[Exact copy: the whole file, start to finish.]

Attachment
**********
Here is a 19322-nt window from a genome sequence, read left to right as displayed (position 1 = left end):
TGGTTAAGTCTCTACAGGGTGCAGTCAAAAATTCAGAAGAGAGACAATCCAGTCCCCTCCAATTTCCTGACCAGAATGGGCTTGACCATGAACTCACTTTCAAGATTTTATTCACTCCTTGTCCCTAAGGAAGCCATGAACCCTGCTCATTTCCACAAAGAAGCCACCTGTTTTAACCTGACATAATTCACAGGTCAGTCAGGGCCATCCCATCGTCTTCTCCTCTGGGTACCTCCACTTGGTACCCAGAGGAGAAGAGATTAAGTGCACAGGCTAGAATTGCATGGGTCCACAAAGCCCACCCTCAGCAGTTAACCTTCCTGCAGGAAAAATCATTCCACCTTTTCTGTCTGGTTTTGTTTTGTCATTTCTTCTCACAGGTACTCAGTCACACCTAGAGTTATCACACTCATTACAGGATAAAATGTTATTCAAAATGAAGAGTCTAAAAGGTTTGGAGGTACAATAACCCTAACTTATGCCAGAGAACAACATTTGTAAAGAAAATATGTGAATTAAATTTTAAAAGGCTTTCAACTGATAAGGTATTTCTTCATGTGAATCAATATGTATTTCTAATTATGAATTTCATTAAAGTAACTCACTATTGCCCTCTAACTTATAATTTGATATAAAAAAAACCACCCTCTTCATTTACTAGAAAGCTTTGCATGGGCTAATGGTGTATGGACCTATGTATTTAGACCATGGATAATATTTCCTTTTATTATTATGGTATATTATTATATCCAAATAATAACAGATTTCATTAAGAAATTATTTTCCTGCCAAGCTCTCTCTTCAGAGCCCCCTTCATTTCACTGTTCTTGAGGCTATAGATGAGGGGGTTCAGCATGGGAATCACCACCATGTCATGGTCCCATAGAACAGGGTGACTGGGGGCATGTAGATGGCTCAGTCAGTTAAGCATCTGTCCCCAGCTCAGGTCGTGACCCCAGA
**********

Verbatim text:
Here is a 19322-nt window from a genome sequence, read left to right as displayed (position 1 = left end):
TGGTTAAGTCTCTACAGGGTGCAGTCAAAAATTCAGAAGAGAGACAATCCAGTCCCCTCCAATTTCCTGACCAGAATGGGCTTGACCATGAACTCACTTTCAAGATTTTATTCACTCCTTGTCCCTAAGGAAGCCATGAACCCTGCTCATTTCCACAAAGAAGCCACCTGTTTTAACCTGACATAATTCACAGGTCAGTCAGGGCCATCCCATCGTCTTCTCCTCTGGGTACCTCCACTTGGTACCCAGAGGAGAAGAGATTAAGTGCACAGGCTAGAATTGCATGGGTCCACAAAGCCCACCCTCAGCAGTTAACCTTCCTGCAGGAAAAATCATTCCACCTTTTCTGTCTGGTTTTGTTTTGTCATTTCTTCTCACAGGTACTCAGTCACACCTAGAGTTATCACACTCATTACAGGATAAAATGTTATTCAAAATGAAGAGTCTAAAAGGTTTGGAGGTACAATAACCCTAACTTATGCCAGAGAACAACATTTGTAAAGAAAATATGTGAATTAAATTTTAAAAGGCTTTCAACTGATAAGGTATTTCTTCATGTGAATCAATATGTATTTCTAATTATGAATTTCATTAAAGTAACTCACTATTGCCCTCTAACTTATAATTTGATATAAAAAAAACCACCCTCTTCATTTACTAGAAAGCTTTGCATGGGCTAATGGTGTATGGACCTATGTATTTAGACCATGGATAATATTTCCTTTTATTATTATGGTATATTATTATATCCAAATAATAACAGATTTCATTAAGAAATTATTTTCCTGCCAAGCTCTCTCTTCAGAGCCCCCTTCATTTCACTGTTCTTGAGGCTATAGATGAGGGGGTTCAGCATGGGAATCACCACCATGTCATGGTCCCATAGAACAGGGTGACTGGGGGCATGTAGATGGCTCAGTCAGTTAAGCATCTGTCCCCAGCTCAGGTCGTGACCCCAGA